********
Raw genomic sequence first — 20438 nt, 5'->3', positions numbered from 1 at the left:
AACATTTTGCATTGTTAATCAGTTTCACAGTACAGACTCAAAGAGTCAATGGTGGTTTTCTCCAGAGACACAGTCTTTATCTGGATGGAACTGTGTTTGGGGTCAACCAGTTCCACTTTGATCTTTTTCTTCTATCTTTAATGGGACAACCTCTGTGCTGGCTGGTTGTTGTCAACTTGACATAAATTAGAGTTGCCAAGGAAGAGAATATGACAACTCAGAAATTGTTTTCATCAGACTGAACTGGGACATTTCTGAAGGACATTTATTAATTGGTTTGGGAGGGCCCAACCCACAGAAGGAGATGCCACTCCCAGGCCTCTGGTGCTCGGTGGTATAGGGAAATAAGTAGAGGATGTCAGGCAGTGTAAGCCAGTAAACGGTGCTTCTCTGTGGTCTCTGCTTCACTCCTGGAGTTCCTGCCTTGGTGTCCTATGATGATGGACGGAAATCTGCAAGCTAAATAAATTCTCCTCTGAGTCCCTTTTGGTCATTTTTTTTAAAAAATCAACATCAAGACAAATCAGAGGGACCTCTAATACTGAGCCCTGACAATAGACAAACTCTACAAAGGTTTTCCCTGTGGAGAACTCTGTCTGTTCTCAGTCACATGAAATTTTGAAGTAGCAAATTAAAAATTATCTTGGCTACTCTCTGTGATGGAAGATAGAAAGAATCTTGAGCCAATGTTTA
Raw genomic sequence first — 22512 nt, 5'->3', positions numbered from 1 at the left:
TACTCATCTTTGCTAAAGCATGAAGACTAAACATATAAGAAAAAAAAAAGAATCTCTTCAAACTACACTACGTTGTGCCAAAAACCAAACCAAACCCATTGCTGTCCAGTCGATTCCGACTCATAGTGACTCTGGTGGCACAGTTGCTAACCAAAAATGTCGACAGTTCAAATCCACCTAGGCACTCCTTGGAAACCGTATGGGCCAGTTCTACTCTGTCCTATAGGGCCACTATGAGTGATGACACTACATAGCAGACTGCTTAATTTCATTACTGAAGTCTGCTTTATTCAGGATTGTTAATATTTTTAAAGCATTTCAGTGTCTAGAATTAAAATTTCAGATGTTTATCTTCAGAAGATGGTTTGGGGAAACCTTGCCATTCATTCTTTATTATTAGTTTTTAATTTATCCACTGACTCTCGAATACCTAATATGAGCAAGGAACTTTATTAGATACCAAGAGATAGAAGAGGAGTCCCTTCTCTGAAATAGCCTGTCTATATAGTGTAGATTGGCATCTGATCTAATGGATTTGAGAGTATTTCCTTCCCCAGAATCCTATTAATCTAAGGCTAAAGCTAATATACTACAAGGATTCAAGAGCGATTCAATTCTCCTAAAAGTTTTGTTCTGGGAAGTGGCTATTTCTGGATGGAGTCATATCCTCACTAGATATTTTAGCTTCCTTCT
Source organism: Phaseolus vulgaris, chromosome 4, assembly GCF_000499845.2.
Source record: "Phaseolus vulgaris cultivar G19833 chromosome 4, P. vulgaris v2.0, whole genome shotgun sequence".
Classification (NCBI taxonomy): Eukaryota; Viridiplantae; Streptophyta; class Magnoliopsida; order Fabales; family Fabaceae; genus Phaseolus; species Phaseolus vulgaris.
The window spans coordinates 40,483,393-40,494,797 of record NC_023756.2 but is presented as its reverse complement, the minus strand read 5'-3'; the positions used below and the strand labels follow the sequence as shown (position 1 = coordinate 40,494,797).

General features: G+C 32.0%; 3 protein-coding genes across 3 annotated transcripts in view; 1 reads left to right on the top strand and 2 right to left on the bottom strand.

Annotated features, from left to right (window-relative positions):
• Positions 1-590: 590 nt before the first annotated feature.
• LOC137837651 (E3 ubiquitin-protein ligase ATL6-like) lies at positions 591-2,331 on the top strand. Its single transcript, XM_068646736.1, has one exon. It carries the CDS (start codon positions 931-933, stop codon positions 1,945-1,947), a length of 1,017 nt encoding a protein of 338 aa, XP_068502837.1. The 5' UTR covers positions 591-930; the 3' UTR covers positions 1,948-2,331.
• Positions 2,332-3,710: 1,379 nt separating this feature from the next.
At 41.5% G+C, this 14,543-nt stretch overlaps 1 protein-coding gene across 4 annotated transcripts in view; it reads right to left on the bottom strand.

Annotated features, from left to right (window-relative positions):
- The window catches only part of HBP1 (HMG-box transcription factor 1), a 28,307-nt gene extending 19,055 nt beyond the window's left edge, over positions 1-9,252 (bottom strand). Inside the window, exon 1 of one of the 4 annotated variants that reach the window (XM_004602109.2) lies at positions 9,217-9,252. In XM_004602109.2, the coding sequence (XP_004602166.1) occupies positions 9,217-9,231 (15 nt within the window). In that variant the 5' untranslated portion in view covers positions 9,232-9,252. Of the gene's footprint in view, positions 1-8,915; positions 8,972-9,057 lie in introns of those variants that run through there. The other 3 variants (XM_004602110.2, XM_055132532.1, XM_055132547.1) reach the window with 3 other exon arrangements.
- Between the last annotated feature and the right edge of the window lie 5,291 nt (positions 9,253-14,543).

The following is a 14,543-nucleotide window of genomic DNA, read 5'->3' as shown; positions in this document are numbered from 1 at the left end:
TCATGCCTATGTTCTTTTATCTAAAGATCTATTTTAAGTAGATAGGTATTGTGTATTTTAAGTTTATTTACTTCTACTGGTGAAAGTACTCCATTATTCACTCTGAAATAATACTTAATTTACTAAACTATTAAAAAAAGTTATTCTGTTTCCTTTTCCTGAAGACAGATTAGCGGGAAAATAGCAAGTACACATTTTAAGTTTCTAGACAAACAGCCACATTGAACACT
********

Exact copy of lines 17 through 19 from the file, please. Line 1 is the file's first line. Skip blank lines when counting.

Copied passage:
- Between the last annotated feature and the right edge of the window lie 5,291 nt (positions 9,253-14,543).

The following is a 14,543-nucleotide window of genomic DNA, read 5'->3' as shown; positions in this document are numbered from 1 at the left end:
TCATGCCTATGTTCTTTTATCTAAAGATCTATTTTAAGTAGATAGGTATTGTGTATTTTAAGTTTATTTACTTCTACTGGTGAAAGTACTCCATTATTCACTCTGAAATAATACTTAATTTACTAAACTATTAAAAAAAGTTATTCTGTTTCCTTTTCCTGAAGACAGATTAGCGGGAAAATAGCAAGTACACATTTTAAGTTTCTAGACAAACAGCCACATTGAACACT